With the end of the Cold War, many hoped that there would gradually be less cause to resort to war; 15 years later, this has clearly not happened. Violence persists in various forms: civil wars, ethnic cleansing, genocide, terrorism, etc. What should the response be, especially on the part of a democratic country? Can violence be used against violence and, if so, according to what "rules"? Are there circumstances when intervention is more permissible than others?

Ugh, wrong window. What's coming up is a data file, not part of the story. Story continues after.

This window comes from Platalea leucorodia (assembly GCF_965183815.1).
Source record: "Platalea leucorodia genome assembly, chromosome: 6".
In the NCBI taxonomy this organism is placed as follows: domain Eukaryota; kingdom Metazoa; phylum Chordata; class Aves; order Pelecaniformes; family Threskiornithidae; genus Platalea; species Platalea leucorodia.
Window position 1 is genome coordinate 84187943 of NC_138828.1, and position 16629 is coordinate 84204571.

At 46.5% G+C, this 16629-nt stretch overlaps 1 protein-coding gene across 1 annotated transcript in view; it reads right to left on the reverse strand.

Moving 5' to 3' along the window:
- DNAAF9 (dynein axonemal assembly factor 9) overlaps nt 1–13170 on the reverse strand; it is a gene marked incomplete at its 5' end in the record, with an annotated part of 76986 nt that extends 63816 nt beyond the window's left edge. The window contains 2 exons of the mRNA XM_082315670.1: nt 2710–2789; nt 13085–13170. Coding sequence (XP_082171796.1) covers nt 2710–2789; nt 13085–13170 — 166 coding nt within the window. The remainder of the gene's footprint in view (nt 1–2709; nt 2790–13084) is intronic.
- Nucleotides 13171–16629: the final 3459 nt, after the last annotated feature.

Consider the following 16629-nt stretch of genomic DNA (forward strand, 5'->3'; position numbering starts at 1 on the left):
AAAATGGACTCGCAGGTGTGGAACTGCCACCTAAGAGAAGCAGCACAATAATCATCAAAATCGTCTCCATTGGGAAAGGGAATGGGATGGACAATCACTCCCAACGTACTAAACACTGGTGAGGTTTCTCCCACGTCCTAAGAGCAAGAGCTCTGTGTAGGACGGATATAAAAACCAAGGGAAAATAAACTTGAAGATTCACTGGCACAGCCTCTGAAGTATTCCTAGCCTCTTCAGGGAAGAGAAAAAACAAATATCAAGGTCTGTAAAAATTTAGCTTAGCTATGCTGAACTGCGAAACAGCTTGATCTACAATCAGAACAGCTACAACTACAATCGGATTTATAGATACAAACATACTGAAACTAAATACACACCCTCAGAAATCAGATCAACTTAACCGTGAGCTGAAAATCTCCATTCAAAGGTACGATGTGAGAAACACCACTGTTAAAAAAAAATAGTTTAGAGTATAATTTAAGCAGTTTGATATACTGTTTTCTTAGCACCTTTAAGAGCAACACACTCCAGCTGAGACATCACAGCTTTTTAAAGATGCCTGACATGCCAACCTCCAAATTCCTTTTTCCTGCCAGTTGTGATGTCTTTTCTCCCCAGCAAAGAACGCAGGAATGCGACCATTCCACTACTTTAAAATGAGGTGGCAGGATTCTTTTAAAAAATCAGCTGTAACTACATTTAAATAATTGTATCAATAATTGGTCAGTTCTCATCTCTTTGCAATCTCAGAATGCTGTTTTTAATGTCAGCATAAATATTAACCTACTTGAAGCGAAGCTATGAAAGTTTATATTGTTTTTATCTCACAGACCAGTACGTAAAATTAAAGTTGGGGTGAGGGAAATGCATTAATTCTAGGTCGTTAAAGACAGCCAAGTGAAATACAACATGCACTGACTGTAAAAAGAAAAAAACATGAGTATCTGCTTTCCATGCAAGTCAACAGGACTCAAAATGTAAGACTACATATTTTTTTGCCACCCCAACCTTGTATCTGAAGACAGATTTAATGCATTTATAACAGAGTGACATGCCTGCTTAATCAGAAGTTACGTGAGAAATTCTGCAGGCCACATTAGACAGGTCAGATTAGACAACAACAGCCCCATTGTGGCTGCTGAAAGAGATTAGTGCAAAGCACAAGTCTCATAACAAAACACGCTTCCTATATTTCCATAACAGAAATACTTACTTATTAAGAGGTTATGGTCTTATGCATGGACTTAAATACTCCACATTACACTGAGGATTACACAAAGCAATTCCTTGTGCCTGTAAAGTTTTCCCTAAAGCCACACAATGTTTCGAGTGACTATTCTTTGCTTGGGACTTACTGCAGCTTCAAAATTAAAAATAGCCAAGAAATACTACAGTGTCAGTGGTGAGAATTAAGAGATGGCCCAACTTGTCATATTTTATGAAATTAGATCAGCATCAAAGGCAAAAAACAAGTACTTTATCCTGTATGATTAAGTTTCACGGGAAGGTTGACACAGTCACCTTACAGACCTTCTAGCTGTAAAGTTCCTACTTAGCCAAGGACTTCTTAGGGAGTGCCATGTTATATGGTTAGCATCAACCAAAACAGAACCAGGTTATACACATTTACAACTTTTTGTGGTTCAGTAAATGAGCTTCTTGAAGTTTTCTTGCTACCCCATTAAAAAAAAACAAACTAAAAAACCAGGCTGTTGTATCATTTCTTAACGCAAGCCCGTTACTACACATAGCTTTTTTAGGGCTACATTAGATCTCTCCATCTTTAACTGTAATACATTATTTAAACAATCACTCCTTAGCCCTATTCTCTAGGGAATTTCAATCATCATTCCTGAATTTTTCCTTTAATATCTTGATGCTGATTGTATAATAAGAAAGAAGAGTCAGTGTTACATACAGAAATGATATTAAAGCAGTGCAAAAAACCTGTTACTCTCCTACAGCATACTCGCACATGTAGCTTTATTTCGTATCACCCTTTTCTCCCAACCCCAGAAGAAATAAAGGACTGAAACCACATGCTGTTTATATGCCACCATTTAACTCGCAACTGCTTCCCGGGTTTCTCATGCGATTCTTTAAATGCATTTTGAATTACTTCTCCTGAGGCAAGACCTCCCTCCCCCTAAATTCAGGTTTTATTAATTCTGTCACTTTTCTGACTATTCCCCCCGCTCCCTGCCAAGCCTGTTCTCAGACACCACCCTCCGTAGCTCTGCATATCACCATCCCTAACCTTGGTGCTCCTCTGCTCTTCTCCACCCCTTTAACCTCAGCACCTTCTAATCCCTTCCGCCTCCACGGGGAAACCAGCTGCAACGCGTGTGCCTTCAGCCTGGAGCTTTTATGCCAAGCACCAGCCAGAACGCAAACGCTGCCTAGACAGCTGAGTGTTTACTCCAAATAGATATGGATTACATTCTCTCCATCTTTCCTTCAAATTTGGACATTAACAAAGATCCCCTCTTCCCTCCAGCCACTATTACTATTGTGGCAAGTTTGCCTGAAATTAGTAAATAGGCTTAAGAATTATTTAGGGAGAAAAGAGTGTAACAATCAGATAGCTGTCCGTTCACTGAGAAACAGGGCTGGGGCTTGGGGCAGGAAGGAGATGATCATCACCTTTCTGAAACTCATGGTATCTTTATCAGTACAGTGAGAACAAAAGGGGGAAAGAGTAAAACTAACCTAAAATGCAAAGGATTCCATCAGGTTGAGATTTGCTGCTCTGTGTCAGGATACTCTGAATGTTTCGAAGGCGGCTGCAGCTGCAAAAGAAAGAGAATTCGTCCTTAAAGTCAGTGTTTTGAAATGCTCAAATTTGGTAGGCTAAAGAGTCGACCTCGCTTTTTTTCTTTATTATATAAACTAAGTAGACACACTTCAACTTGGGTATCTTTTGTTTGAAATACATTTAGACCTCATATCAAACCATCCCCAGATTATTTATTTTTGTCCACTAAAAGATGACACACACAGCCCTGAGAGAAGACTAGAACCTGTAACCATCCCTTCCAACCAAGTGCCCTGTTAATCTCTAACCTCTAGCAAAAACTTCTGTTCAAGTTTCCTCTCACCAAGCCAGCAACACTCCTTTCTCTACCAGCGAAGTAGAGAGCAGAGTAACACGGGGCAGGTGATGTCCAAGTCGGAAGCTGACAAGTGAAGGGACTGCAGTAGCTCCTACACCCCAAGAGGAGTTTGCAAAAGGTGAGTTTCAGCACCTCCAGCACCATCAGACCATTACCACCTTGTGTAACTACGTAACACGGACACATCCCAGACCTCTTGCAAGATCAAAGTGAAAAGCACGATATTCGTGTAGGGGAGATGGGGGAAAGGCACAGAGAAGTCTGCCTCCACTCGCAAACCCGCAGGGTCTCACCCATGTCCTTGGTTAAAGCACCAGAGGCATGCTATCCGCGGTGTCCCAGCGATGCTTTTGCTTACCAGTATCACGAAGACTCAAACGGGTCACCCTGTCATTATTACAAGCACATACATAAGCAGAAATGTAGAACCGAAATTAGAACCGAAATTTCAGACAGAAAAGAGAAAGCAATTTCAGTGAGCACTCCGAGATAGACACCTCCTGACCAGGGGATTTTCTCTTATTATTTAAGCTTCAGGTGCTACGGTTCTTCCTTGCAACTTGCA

These are some of the issues discussed here by Jean-Jacques Salomon, in reviewing a multi-author study edited by Pierre Hassner and Gilles Andréani (Justifier la guerre? De l'humanitaire au contre-terrorisme [Justifiable War? From Humanitarian Aid to Counter-terrorism]. Paris: Presses de Sciences Po, 2005), as well as several other books about ethical questions in international relations. In this debate, the sharp contrast between the European and American attitudes obviously take centre-stage, along with the problem of the United States' readiness to act unilaterally, combined with its refusal to submit to international law with regard to waging war and respecting prisoners' rights.